Human Subjects Research

Are you thinking of conducting interviews or surveys as part of your SURF project? Are you conducting lab experiments where you interact with living people? These are just a few examples of the kinds of research that involve human subjects. All SURF applicants whose independent research involves human subjects need to take steps to educate themselves about how to conduct research ethically and to gain approval from the Committee for the Protection of Human Subjects (CPHS) before starting to collect data. 

While you do not need to have your project approved before applying to SURF, you will need to meet certain deadlines in order to ensure that you maintain your eligibility to receive a fellowship. You should start the process below when you start putting together your SURF application.

If you’re not sure if your project needs to be reviewed…

1. Contact a SURF advisor at The Office for the Protection of Human Subjects (OPHS) has put together some useful general guidelinesstudent-specific guidelines, and an overview of human subjects research to help you familiarize yourself with the IRB process, but it is often difficult to sort through this information on your own. A consultation with a SURF advisor can help to answer basic questions about the process. 

2. After contacting a SURF advisor, contact OPHS to determine 1) if you require review, and 2) if so, what “level of review” you should seek (exempt, non-exempt/expedited, or non-exempt/full committee). You can do this by emailing with a short description of your project (including how you intend to collect your data) and a tentative list of the questions or procedures that you intend to ask or require of your research subjects. Please copy on all communications.

If you are working in a lab setting, it is sometimes possible for your to be added to your lab’s existing protocol, but in some cases, your project will require independent review. If you are working in a lab, you should consult both a SURF advisor and your faculty mentor/lab PI to talk about the basics of your situation before contacting OPHS.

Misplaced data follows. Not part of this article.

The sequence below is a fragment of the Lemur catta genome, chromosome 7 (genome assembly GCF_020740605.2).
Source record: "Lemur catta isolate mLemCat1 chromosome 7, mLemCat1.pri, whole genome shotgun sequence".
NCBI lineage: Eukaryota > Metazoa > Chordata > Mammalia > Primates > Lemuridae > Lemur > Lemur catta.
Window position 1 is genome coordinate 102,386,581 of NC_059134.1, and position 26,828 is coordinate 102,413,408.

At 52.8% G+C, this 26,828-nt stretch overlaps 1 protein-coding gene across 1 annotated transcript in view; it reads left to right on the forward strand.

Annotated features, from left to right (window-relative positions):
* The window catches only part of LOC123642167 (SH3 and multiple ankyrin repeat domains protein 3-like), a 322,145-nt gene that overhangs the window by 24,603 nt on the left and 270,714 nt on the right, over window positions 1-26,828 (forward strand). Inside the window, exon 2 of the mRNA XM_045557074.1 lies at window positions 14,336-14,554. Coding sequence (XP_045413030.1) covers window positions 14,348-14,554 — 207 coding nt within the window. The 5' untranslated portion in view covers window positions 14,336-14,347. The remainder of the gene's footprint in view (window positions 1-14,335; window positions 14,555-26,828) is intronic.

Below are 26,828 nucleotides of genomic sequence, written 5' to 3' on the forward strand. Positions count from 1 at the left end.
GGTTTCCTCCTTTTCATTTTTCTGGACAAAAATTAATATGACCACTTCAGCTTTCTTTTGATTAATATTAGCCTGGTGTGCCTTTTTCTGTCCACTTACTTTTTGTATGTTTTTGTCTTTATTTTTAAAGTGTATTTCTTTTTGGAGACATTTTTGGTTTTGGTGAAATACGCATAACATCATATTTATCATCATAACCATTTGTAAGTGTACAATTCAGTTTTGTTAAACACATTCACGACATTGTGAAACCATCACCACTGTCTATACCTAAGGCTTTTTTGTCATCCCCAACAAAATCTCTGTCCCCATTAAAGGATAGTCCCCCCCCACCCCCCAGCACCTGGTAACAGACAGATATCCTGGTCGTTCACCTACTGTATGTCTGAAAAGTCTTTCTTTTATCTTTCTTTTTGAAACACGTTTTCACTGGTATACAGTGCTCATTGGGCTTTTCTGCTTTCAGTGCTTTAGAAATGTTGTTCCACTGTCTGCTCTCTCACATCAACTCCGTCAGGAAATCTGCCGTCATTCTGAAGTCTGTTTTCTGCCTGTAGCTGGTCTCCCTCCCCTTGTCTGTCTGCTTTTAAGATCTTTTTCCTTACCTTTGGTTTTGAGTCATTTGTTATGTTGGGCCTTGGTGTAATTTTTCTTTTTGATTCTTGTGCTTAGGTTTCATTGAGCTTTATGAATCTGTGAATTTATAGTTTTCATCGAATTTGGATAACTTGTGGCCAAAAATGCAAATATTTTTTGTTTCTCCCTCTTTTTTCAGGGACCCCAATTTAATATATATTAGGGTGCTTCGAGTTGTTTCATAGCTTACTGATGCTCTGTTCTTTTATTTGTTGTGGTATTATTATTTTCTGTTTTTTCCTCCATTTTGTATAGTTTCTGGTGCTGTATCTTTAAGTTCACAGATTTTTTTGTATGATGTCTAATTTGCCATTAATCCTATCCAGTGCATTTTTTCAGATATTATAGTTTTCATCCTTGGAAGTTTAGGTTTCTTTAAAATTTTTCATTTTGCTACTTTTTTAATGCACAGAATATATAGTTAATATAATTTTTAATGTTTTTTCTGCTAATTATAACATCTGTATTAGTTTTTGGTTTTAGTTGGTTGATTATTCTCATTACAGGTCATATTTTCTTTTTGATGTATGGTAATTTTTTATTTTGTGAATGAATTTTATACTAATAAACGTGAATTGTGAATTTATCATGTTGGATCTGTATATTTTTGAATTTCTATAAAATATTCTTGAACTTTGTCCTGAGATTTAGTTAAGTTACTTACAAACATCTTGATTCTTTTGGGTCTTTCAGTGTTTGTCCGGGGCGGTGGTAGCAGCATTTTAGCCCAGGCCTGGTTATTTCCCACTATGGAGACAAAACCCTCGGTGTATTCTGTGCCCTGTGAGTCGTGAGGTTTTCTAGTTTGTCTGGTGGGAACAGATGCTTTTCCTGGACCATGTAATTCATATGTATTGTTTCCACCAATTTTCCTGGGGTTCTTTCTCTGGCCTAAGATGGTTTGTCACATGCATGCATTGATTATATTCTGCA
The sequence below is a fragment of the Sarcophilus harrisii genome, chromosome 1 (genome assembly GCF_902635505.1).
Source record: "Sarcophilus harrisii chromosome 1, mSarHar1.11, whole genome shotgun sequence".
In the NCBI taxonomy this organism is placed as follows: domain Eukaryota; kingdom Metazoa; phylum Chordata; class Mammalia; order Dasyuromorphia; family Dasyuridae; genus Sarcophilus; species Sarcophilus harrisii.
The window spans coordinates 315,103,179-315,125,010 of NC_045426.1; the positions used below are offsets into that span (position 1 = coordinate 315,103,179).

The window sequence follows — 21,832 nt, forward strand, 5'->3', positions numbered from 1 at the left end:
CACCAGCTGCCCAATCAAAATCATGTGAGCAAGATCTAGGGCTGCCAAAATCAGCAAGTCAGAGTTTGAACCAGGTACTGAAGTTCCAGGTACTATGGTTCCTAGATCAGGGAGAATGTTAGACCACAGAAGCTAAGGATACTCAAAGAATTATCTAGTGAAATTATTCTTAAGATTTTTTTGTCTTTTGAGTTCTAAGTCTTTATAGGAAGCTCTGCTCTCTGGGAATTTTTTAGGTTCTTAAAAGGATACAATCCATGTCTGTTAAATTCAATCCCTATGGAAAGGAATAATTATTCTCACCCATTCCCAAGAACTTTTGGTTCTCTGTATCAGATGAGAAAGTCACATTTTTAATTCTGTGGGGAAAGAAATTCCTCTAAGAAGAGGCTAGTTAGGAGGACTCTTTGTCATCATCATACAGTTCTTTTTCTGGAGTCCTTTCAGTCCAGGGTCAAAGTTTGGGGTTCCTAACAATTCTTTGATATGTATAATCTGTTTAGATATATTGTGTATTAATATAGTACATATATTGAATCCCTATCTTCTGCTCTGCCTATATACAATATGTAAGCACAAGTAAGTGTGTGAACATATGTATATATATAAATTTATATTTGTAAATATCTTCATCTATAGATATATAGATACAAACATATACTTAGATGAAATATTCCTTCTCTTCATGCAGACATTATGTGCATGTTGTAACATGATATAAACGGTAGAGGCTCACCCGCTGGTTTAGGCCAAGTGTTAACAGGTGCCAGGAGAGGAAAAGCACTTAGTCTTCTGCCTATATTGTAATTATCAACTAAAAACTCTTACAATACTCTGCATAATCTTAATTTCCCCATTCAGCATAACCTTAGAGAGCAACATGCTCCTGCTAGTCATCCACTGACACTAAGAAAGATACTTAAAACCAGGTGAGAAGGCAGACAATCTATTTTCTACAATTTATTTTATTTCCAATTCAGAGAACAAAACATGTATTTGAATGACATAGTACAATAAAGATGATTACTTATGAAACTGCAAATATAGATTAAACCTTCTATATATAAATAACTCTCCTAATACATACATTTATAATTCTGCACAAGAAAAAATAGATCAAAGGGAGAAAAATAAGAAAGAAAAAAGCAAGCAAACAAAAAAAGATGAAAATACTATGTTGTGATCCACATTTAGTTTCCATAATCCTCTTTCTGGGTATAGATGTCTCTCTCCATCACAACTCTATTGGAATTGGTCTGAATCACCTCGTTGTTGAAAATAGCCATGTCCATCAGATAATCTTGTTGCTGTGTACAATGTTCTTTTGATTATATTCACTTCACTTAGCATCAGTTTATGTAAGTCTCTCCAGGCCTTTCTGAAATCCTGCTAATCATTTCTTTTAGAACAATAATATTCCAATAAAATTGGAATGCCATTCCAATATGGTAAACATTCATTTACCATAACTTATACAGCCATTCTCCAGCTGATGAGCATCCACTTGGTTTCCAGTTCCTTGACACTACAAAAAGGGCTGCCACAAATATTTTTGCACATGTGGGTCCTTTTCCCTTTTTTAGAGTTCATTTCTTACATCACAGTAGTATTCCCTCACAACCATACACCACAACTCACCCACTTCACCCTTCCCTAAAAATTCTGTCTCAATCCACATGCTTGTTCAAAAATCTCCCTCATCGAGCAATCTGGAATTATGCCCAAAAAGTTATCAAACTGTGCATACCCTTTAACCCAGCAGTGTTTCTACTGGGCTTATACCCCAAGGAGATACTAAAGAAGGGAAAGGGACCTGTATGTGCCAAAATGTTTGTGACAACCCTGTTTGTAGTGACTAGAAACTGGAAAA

Please note that research that involves vulnerable populations such as prisoners, children, or pregnant women is considered high risk and always requires review. Please contact a SURF advisor as soon as possible to begin discussing ways to craft your research plan in an appropriate way.

Once you have determined that your project requires review…

1. Complete the  CITI Basic Human Research online course. The online course is here, and the signup guide is here. This will take roughly 4-6 hours.

2. Ask your faculty member if he or she also needs to complete CITI. Any UCB academic senate faculty member submitting his/her first protocol as PI to CPHS on or after 5/1/2014 must complete the CITI course.

3. Go to the eProtocol website and start your protocol. Please note that you need to know your level of review (exempt or non-exempt) before you can start the application. Contact a SURF advisor at for detailed instructions on how to start your protocol. The SURF staff will help you through the process and review your protocol before you submit. As part of the process, you will have to specify your recruitment and research procedures in detail. Depending on your project, this could include coming up with a final list of interview or survey questions. You may also be asked to submit materials such as sample recruitment flyers or emails and consent forms. Many students are surprised that these materials have to be finalized months in advance of their research, but this is necessary to ensure that your project plan meets the proper ethical standards. Do not submit your protocol before the SURF staff has had a chance to look at it.

4. Complete and submit your eProtocol by April 18th 2022 (Committee 2 within CPHS). Please note that your faculty member must approve the protocol before you can submit, so allow time for him or her to review the protocol before the deadline. It can take 2-3 months for protocols to be approved by OPHS/CPHS, so it is absolutely essential that you meet these deadlines to ensure that you can begin your data collection in the summer. If you do not complete this process in a timely fashion, your application may be disqualified or your SURF fellowship may be revoked.